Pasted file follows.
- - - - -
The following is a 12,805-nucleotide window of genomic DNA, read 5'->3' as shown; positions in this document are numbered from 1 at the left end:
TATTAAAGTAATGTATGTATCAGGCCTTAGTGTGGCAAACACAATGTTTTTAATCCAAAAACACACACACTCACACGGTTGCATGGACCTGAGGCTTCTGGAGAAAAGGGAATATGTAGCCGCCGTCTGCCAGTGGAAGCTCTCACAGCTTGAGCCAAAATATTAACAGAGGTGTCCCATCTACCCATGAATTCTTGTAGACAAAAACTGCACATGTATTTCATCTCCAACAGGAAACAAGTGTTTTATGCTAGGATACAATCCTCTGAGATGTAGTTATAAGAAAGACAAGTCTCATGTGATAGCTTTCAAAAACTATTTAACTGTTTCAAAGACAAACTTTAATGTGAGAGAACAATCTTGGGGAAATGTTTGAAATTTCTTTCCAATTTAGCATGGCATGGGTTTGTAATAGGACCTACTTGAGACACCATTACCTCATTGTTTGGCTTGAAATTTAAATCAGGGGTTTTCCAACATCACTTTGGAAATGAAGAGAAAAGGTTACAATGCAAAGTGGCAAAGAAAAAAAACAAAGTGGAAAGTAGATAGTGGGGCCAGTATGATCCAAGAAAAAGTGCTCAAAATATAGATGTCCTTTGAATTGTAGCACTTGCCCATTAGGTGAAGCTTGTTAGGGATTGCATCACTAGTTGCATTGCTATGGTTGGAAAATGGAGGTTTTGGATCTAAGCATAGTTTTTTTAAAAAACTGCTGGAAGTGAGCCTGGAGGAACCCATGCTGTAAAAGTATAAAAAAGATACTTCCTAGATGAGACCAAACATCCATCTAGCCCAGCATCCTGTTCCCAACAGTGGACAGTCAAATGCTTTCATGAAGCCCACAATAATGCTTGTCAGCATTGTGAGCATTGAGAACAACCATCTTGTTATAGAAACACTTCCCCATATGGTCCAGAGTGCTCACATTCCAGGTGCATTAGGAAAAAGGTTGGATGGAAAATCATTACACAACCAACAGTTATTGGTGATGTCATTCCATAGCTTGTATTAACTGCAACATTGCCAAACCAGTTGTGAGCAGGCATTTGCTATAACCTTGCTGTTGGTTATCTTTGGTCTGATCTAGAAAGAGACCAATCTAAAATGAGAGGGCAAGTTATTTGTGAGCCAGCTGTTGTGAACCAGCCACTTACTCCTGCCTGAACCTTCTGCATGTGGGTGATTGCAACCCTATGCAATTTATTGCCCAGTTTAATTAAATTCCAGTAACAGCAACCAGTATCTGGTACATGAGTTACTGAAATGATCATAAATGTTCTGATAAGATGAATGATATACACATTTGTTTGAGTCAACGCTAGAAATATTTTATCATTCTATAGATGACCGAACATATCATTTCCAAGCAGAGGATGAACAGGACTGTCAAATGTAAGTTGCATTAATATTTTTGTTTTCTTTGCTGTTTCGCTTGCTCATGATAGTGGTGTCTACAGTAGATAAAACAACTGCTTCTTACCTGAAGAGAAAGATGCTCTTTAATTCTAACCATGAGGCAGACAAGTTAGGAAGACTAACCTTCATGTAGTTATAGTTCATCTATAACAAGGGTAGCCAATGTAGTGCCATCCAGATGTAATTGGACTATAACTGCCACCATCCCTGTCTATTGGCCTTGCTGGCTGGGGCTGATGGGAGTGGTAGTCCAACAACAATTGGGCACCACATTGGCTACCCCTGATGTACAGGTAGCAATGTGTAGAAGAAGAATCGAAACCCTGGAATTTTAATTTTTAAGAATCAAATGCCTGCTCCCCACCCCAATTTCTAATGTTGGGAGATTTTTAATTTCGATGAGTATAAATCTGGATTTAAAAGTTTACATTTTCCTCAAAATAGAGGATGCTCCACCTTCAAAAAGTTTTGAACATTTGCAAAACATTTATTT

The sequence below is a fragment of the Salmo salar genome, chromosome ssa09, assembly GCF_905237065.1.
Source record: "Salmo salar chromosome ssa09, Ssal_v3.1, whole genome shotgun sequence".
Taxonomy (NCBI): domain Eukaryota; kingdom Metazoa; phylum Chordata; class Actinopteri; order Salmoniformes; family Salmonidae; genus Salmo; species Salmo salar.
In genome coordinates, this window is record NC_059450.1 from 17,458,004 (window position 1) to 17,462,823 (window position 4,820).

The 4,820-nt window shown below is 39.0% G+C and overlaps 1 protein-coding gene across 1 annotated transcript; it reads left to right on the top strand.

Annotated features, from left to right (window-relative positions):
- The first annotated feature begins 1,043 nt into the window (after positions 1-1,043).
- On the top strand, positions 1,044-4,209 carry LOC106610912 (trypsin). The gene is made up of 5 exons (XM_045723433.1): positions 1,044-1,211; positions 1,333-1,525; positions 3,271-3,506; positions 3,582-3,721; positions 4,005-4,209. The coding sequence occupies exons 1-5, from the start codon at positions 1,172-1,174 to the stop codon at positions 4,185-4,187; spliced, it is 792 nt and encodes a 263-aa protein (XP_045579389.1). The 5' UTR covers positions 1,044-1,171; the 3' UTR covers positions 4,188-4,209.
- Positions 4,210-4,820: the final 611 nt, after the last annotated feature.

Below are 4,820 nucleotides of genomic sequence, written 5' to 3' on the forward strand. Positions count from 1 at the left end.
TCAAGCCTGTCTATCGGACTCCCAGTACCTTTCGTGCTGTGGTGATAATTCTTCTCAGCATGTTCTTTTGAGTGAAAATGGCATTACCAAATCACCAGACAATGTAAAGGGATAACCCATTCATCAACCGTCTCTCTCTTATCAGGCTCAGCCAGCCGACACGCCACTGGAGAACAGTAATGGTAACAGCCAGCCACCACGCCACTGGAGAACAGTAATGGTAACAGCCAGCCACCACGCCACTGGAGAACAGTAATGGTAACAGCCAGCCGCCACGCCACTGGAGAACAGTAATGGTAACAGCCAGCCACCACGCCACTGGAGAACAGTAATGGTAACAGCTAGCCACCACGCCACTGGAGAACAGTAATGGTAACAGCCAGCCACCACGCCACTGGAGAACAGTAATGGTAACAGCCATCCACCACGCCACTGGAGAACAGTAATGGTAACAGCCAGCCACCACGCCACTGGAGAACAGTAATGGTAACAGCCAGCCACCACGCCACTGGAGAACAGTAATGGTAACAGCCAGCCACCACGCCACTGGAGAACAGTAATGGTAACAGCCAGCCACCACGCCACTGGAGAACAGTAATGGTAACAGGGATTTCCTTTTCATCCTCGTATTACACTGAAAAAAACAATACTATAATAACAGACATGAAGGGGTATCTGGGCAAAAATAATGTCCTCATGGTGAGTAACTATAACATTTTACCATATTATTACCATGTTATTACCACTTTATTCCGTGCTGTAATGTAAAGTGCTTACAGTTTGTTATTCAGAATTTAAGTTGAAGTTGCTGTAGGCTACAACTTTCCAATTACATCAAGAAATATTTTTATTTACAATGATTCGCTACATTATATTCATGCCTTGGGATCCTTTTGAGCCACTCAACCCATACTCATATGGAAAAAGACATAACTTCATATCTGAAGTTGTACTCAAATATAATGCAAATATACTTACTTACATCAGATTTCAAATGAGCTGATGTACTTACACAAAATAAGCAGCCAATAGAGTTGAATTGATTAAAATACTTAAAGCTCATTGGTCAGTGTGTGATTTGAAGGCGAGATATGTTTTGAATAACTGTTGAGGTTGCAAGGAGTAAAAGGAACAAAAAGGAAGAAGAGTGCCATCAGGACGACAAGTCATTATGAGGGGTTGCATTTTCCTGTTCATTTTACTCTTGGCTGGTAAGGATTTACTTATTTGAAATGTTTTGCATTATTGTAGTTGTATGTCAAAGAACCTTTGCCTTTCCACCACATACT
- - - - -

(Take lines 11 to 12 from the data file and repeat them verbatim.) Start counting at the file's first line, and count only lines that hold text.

- Positions 4,210-4,820: the final 611 nt, after the last annotated feature.

Below are 4,820 nucleotides of genomic sequence, written 5' to 3' on the forward strand. Positions count from 1 at the left end.